Michael Hochberg, Ph.D.
Directeur de recherche, Social and Biological Evolution
Université Montpellier 2 - CNRS
Born in 1960 in Los Angeles
Studied Population Ecology and Entomology at the University of California, Berkeley, and Population Biology at the University of London
Evolutionary Approaches to Understanding Cancer Progression and Optimizing TherapiesSomatic cellular selection and evolution are the fundamental processes leading to malignancy, metastasis and resistance to therapies, with the contribution of cancer stem cells as the progenitors of these more differentiated cell types. A complication is the tremendous plasticity of cells, and more specifically cancer cells, that allows them to acquire stem cell characteristics through deregulated expression of just a few genes. Tumors can be viewed as collections of individuals (cells) that accumulate genetic and epigenetic changes and, through their interactions with the surrounding environment, adaptively evolve. Examples include stressful microenvironments affecting the evolution of invasive malignancies and the evolution of resistance to toxicity during tumor growth, providing a competitive advantage over healthy cells. My proposal for study at Wiko is the development of theoretical models of (1) how alteration of microenvironments can lead to cancer "breaking out" from controlled growth characteristic of healthy multicellular organisms and (2) how evolutionary and demographic knowledge could be used to optimize anti-cancer therapies. The first of these topics will be addressed by modifying mathematical models of cultural and technological innovations, to represent cell phenotypes and their microenvironments. The second topic will involve employing optimization approaches to managing rather than eradicating precancerous lesions and detected cancers. Both of these themes will be addressed by the Focus Group on the topic of cancer evolution.
Hochberg, M. E., F. Thomas, E. Assenat, and U. Hibner (2013). "Preventive Evolutionary Medicine of Cancers." Evolutionary Applications 6: 134-143.
Roche, B., M. E. Hochberg, A. F. Caulin, C. C. Maley, R. A. Gatenby, D. Missé, and F. Thomas (2012). "Natural resistance to cancers: a Darwinian hypothesis to explain Peto's paradox." BMC Cancer 12: 387.
Thomas, F. et al. (2012). "Applying ecological and evolutionary theory to cancer: a long and winding road." Evolutionary Applications 6: 1-10.
Tuesday Colloquium, 03.12.2013
A Theoretical Reductionist Approach to Understanding the Social Evolution of Group Formation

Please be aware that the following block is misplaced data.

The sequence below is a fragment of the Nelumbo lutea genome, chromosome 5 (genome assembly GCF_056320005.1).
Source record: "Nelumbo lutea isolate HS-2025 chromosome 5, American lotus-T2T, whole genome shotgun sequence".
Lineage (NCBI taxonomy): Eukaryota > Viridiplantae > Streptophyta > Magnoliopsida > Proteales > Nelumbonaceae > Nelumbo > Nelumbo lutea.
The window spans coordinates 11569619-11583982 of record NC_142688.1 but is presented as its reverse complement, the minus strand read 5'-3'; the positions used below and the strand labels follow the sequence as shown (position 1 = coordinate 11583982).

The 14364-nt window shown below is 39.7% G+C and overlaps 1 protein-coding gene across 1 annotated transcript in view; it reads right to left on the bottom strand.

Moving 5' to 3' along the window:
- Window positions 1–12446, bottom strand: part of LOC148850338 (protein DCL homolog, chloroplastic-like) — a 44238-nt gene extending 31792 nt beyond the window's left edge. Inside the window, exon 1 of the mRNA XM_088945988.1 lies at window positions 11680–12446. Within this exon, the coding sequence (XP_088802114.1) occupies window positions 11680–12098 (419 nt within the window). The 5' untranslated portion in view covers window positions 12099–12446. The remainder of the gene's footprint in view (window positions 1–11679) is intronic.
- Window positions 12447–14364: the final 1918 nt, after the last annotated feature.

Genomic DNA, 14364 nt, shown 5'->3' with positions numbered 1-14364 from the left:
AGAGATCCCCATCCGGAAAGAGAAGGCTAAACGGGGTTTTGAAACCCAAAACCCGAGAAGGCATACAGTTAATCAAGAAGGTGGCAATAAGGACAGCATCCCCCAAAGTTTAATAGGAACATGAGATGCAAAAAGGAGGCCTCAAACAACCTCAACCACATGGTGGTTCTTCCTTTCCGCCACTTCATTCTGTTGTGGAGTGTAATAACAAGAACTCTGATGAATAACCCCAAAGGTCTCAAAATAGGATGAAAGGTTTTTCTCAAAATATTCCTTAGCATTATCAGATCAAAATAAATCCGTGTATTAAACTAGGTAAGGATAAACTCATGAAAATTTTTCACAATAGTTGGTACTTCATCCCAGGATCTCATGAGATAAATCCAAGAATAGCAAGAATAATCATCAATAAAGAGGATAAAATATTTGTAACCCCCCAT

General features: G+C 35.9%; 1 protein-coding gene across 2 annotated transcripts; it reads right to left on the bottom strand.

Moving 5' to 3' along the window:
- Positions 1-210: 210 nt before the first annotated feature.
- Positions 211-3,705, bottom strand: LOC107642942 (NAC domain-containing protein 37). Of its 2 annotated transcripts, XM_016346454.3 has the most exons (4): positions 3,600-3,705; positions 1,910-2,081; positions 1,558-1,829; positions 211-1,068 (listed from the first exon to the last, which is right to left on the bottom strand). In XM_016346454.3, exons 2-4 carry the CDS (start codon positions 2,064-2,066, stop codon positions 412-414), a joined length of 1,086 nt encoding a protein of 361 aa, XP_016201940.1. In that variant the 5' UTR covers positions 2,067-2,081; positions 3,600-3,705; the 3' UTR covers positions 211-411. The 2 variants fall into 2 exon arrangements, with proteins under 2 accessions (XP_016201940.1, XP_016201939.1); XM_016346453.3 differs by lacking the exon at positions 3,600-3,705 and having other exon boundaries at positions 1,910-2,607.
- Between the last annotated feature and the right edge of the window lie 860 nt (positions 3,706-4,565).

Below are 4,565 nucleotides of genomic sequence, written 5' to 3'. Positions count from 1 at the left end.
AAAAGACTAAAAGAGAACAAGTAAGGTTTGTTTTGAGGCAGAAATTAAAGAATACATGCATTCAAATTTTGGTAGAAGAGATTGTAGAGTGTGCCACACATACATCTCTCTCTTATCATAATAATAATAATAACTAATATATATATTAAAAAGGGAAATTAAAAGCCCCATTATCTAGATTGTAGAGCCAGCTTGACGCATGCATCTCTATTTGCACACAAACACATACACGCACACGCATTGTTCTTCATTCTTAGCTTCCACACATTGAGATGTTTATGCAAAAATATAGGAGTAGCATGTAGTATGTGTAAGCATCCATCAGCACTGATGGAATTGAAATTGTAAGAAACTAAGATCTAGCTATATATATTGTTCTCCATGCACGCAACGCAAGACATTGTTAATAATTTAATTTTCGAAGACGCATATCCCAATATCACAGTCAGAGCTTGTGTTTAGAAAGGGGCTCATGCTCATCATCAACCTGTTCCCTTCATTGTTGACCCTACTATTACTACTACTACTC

In this talk I will briefly introduce some of uses of quantitative models, and then describe in more detail the foundations of evolutionary theory. A common misconception is that evolution is always slow and unobservable. Evolution can be rapid, as is the case for antibiotic resistance in bacteria, which can emerge within hours, or slow, such as occurs for speciation in metazoans or the evolution of complex phenotypic traits, both of which may take thousands of generations and be an ongoing process.
My approach is to use simple models to derive general principles about natural phenomena. Model findings are then confronted with prevailing theory to assess support or refutation, and modification. In some studies (not presented in detail here), I complexify my models as observation or data become available, what I have called the "case model" approach.
As an example of the reductionist approach, I present ongoing research on social group formation. The goal is to assess how social interactions may evolve to produce or not to produce, groups of like individuals. The model is general enough to describe, for example, diverse phenomena, such as population divergence in territorial species, tissue differentiation in multicellular organisms, and the controversial topic of segregation in human society. The emergence of groups may involve sophisticated behavioral repertoires, but the models predict that sophistication is not a requirement for the basic phenomenon to occur. Rather, homophily or heterophily can emerge through a process of positive assortment, requiring only that a given behavior is elicited by a given, simple identifier or "tag". I will briefly conclude by integrating this theory into the larger context of kin selection and social evolution originally proposed by William Hamilton.